How is credit card interest calculated?

Credit card charges are subject to daily interest if you carry a credit card balance past your monthly payment due date or take out a cash advance. Daily credit card interest could also accrue on a balance transfer credit card offer, so review the terms and conditions before you apply.  

Let's look at how card issuers calculate credit card interest.

At the end of each day, your credit card issuer multiplies your outstanding balance by your daily rate to generate your daily interest charge. Those credit card interest charges get added to your credit card balance the next day through a process called compounding. To determine how much interest you’ll pay on your balance each day, you can convert your APR to a daily percentage rate by dividing your APR by 365 (days in a year). 

For example:

If your credit card APR is 15%, your daily rate is 0.041096%.  Let’s say you carry a $1,000 balance from your previous billing cycle (or billing period); you can multiply that balance by your daily rate to arrive at the daily interest you’ll pay for the first day. In this case, your daily charge would bring your next day’s balance to $1,000.41 (plus any additional purchases and minus any new credits or payments). This process occurs each day until the end of your monthly billing cycle. So, if you made no other purchases or payments that month, your beginning $1,000 balance would become $1,013 on the last day of your billing cycle.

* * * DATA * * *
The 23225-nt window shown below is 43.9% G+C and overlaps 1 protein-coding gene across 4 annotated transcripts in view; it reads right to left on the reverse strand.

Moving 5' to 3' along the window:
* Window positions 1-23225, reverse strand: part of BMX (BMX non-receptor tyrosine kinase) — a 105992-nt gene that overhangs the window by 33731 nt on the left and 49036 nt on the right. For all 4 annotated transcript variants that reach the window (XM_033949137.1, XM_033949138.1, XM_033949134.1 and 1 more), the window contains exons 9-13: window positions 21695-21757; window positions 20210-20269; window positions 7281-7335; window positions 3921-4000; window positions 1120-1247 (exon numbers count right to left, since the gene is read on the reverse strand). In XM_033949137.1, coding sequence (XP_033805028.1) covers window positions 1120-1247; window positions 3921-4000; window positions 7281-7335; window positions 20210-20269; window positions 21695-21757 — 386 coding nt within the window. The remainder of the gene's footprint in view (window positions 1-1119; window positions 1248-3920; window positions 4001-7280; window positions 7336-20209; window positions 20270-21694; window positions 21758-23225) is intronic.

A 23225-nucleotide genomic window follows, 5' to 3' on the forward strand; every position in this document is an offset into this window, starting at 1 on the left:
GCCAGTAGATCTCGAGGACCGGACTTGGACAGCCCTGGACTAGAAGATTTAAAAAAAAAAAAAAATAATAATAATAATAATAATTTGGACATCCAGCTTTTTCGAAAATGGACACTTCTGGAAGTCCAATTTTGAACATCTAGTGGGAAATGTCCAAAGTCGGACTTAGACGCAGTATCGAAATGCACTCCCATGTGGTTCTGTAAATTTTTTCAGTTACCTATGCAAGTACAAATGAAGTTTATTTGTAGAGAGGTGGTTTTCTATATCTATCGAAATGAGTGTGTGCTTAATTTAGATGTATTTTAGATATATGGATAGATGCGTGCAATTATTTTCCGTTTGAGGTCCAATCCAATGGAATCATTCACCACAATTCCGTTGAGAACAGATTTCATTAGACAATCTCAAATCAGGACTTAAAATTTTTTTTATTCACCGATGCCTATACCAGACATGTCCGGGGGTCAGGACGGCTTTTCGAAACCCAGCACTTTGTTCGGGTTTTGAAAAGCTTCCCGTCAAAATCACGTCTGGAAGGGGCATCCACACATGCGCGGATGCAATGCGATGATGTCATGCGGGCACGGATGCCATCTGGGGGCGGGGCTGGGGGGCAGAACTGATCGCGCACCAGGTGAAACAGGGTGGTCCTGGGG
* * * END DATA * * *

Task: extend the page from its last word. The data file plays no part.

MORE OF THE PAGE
You can use the Discover credit card interest calculator to find the total you’d pay in interest based on your balance, interest rate, and monthly minimum payment. You can also see how adjusting your monthly payments could shorten your payoff time.

When does interest start to accrue on a credit card?